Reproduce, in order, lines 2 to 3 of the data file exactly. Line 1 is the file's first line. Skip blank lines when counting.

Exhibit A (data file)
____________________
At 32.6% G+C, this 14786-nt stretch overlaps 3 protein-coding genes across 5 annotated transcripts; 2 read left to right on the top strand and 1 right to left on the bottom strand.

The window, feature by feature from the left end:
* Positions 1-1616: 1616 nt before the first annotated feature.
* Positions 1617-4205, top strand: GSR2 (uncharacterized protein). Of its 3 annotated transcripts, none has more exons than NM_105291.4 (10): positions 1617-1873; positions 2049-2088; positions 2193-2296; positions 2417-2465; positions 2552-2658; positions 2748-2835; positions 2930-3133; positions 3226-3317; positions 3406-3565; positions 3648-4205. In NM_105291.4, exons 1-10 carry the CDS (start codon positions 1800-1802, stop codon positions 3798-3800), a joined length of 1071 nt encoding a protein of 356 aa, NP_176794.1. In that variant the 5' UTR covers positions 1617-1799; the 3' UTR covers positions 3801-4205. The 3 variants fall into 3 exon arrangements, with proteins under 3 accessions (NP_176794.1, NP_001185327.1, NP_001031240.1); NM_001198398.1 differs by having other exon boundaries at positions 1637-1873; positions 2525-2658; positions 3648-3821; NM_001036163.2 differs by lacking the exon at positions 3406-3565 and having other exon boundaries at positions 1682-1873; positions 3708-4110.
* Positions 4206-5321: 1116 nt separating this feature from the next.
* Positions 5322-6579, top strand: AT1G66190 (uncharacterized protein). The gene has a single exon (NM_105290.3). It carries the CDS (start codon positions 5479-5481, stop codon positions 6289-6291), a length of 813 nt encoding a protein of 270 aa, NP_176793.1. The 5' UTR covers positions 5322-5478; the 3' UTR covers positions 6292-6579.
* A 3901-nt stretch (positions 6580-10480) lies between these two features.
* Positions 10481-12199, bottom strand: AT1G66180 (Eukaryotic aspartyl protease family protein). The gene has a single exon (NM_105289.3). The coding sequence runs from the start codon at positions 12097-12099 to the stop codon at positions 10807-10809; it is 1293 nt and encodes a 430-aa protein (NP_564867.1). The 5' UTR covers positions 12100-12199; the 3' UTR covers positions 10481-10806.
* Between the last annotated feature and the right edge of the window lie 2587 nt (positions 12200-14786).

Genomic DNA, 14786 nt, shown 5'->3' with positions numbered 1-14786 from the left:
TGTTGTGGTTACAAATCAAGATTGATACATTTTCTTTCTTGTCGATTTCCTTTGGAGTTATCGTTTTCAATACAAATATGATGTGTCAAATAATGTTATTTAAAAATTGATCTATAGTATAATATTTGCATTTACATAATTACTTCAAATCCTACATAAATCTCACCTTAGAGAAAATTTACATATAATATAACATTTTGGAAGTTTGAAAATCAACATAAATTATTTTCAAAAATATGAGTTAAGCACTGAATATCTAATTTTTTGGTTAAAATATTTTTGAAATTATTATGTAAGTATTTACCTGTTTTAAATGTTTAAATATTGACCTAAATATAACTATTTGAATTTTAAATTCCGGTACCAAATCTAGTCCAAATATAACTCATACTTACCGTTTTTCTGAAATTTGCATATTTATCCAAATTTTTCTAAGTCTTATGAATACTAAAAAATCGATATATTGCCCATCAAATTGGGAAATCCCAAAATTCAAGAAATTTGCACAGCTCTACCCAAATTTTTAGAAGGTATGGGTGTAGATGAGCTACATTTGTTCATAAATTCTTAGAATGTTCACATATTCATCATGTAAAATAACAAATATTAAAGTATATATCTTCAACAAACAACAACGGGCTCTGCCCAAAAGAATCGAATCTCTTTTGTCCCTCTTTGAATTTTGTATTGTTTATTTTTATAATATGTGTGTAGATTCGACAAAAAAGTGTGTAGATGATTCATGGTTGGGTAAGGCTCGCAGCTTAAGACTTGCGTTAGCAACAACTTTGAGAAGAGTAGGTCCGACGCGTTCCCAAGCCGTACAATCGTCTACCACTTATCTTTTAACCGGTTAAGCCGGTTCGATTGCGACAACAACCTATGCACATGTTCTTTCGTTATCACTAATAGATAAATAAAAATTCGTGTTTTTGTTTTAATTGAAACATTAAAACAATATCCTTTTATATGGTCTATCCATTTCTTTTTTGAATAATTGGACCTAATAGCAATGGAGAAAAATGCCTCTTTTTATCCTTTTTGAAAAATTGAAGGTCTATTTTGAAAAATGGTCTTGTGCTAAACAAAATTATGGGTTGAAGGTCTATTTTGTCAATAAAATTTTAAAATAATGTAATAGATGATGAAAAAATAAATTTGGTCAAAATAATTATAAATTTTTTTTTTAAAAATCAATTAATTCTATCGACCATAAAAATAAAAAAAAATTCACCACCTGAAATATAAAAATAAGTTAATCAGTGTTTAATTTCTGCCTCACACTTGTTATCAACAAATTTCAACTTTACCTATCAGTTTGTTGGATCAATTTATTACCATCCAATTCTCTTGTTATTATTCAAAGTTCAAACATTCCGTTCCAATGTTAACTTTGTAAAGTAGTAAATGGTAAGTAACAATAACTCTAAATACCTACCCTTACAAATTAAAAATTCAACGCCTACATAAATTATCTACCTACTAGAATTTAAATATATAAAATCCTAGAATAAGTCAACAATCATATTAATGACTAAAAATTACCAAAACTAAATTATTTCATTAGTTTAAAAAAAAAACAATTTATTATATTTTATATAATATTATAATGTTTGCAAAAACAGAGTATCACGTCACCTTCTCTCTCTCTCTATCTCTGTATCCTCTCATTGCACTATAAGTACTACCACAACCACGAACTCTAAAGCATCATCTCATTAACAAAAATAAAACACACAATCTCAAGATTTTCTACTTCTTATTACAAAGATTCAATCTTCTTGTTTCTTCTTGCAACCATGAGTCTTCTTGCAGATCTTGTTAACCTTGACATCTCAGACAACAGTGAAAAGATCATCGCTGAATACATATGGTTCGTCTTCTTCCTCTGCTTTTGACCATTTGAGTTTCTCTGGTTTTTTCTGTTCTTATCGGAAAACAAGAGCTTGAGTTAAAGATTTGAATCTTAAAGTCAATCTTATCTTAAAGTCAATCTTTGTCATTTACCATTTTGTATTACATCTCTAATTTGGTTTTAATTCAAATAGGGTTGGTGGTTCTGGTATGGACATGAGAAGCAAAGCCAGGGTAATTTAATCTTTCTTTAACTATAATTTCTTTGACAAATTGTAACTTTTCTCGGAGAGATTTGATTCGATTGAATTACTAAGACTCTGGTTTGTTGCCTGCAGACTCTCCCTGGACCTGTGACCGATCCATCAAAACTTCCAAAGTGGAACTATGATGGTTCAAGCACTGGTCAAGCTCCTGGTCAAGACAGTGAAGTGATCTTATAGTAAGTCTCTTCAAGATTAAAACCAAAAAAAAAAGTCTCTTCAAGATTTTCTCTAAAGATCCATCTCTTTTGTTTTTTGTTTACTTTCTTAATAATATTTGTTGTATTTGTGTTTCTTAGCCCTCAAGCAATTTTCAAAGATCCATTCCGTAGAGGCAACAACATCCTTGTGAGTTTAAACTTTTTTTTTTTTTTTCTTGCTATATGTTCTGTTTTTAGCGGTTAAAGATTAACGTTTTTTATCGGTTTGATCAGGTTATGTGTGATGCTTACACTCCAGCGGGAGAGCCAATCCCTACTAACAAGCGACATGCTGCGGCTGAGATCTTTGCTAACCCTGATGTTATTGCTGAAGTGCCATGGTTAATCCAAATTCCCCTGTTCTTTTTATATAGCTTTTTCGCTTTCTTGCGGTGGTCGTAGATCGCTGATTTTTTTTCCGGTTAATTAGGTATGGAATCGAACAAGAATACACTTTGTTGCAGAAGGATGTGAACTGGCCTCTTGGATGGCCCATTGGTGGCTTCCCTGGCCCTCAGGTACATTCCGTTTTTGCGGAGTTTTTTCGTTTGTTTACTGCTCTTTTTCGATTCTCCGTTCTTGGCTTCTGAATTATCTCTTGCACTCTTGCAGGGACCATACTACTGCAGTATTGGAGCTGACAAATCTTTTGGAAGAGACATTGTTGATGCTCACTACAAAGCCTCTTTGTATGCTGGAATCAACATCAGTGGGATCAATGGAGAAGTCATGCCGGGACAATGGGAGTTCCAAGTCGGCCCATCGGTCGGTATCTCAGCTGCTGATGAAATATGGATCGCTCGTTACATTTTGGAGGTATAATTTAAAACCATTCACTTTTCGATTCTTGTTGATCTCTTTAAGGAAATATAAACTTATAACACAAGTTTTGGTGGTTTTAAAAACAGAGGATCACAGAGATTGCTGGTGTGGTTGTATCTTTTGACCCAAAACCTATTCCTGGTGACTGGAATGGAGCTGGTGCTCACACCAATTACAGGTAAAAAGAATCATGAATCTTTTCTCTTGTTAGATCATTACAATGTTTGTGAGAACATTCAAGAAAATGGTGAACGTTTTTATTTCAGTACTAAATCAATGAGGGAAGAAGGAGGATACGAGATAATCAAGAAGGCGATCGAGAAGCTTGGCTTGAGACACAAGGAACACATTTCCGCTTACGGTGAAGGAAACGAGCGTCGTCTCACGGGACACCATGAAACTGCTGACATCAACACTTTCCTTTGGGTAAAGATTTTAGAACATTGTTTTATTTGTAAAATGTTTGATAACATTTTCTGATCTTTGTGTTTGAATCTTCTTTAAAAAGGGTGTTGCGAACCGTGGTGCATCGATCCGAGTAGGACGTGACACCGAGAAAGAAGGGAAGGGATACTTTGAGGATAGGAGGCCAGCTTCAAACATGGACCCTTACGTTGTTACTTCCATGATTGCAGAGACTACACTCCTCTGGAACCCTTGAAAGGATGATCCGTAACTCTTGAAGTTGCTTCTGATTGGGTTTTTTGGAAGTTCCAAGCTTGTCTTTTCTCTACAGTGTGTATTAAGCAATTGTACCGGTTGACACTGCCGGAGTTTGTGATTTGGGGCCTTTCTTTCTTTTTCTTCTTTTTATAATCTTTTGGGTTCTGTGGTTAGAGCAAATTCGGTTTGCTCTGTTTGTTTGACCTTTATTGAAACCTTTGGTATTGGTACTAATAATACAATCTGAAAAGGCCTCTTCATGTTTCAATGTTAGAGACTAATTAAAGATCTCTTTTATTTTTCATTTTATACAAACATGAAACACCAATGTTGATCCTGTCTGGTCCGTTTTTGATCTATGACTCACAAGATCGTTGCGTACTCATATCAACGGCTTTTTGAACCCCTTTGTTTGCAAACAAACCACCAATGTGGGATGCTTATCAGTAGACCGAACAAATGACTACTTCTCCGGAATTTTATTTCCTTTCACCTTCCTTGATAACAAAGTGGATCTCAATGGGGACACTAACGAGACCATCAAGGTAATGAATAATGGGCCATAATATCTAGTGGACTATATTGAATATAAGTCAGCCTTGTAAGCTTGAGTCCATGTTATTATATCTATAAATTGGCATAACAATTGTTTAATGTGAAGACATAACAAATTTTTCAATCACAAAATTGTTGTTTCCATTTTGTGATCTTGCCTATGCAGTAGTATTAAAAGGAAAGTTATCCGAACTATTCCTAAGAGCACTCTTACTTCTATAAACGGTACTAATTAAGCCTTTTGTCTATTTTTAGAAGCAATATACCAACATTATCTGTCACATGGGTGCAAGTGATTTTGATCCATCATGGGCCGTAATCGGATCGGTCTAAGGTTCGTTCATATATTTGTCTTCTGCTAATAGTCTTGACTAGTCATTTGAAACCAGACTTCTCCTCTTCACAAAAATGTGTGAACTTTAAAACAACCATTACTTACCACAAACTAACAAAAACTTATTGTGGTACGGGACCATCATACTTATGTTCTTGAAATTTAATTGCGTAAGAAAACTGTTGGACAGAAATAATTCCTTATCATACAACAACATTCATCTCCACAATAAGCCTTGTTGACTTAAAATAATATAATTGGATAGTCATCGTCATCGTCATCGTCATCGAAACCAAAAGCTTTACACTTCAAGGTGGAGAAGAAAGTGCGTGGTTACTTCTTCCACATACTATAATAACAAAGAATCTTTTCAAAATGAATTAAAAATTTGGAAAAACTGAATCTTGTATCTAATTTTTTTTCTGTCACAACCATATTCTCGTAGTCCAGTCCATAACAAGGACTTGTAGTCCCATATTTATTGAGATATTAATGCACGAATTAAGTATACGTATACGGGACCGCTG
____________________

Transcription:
The window, feature by feature from the left end:
* Positions 1-1616: 1616 nt before the first annotated feature.